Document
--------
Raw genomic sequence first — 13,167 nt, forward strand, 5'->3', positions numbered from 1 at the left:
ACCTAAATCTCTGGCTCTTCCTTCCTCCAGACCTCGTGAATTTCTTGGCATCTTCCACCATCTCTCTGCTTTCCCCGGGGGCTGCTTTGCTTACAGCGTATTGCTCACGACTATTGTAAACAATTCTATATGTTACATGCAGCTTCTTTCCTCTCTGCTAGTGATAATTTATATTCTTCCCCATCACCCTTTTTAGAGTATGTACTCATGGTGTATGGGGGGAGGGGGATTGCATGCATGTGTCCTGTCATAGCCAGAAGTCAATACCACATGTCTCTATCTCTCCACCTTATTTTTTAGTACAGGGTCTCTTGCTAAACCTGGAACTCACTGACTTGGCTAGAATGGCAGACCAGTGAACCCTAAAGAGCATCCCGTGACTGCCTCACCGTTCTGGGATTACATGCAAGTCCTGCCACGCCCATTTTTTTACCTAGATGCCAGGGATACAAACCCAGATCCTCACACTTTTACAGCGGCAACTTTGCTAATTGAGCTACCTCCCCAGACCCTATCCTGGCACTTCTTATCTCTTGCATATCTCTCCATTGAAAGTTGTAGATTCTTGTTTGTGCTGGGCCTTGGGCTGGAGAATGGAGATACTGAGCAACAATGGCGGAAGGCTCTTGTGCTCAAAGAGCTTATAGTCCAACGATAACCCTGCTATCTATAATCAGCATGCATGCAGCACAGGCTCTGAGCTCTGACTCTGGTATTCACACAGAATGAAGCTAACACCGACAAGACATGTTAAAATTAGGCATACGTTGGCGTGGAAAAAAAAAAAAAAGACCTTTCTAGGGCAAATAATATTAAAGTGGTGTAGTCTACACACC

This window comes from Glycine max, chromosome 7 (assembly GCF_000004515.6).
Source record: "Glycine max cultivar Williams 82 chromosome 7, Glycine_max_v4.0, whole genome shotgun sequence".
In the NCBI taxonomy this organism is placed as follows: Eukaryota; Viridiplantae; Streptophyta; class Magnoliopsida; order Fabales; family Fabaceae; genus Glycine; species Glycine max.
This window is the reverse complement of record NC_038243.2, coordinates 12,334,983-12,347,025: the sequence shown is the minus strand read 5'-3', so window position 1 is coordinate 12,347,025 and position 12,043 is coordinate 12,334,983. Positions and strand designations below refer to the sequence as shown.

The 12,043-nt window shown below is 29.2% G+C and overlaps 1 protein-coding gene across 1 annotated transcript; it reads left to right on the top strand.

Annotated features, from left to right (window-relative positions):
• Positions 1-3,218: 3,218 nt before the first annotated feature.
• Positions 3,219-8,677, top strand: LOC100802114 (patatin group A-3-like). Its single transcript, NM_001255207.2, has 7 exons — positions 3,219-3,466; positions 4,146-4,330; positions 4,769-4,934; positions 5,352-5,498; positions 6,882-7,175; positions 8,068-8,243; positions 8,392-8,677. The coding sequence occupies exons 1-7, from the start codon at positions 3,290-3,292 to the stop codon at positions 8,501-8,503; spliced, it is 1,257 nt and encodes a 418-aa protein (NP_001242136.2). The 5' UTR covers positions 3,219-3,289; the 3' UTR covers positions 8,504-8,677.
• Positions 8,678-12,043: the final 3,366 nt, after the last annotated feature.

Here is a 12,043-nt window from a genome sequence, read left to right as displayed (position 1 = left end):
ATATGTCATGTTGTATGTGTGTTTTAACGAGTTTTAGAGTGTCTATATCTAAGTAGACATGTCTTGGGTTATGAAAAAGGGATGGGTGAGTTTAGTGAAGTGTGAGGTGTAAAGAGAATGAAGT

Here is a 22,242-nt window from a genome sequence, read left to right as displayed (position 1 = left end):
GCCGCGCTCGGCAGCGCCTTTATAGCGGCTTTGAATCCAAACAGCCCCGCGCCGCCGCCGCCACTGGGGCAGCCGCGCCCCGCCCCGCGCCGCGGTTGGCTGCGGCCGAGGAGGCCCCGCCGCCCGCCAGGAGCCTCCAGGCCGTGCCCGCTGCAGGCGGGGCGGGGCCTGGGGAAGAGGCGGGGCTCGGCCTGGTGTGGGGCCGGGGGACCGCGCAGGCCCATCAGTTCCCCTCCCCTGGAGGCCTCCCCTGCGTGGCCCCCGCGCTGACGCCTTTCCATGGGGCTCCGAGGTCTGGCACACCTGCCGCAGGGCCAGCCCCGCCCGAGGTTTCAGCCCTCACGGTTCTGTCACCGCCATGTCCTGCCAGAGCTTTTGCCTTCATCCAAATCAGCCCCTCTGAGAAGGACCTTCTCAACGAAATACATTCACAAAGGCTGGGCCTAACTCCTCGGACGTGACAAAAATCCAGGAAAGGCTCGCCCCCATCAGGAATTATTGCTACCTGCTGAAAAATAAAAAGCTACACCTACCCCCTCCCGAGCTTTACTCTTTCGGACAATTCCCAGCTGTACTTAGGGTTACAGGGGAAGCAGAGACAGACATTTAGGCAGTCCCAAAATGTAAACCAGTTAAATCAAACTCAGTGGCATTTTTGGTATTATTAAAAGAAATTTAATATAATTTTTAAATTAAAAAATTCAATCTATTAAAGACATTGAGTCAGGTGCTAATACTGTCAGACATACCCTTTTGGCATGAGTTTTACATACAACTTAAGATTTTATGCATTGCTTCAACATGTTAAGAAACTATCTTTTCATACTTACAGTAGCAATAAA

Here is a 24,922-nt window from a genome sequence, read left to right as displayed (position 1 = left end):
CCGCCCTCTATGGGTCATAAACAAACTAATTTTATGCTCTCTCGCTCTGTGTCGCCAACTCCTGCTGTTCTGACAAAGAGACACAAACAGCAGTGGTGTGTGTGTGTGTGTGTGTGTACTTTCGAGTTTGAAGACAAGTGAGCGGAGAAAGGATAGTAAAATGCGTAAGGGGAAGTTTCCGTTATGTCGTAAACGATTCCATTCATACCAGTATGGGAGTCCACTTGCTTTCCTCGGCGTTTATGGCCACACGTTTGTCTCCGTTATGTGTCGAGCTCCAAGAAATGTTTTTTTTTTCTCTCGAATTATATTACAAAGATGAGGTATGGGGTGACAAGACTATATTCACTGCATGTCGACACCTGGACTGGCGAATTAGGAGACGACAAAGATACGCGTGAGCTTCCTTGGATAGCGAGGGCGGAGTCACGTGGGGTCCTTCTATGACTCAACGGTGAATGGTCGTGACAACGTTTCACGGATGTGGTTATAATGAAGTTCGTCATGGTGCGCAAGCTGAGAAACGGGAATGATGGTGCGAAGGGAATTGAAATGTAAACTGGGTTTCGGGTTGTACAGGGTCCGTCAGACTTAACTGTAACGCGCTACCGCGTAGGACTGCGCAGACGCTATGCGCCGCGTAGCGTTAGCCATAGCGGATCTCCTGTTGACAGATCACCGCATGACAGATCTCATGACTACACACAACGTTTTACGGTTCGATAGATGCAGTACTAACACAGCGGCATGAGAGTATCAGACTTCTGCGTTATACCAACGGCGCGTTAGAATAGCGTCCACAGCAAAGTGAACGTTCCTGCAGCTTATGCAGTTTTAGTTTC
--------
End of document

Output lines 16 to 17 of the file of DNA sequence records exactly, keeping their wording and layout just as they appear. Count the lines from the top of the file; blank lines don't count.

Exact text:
Here is a 24,922-nt window from a genome sequence, read left to right as displayed (position 1 = left end):
CCGCCCTCTATGGGTCATAAACAAACTAATTTTATGCTCTCTCGCTCTGTGTCGCCAACTCCTGCTGTTCTGACAAAGAGACACAAACAGCAGTGGTGTGTGTGTGTGTGTGTGTGTACTTTCGAGTTTGAAGACAAGTGAGCGGAGAAAGGATAGTAAAATGCGTAAGGGGAAGTTTCCGTTATGTCGTAAACGATTCCATTCATACCAGTATGGGAGTCCACTTGCTTTCCTCGGCGTTTATGGCCACACGTTTGTCTCCGTTATGTGTCGAGCTCCAAGAAATGTTTTTTTTTTCTCTCGAATTATATTACAAAGATGAGGTATGGGGTGACAAGACTATATTCACTGCATGTCGACACCTGGACTGGCGAATTAGGAGACGACAAAGATACGCGTGAGCTTCCTTGGATAGCGAGGGCGGAGTCACGTGGGGTCCTTCTATGACTCAACGGTGAATGGTCGTGACAACGTTTCACGGATGTGGTTATAATGAAGTTCGTCATGGTGCGCAAGCTGAGAAACGGGAATGATGGTGCGAAGGGAATTGAAATGTAAACTGGGTTTCGGGTTGTACAGGGTCCGTCAGACTTAACTGTAACGCGCTACCGCGTAGGACTGCGCAGACGCTATGCGCCGCGTAGCGTTAGCCATAGCGGATCTCCTGTTGACAGATCACCGCATGACAGATCTCATGACTACACACAACGTTTTACGGTTCGATAGATGCAGTACTAACACAGCGGCATGAGAGTATCAGACTTCTGCGTTATACCAACGGCGCGTTAGAATAGCGTCCACAGCAAAGTGAACGTTCCTGCAGCTTATGCAGTTTTAGTTTC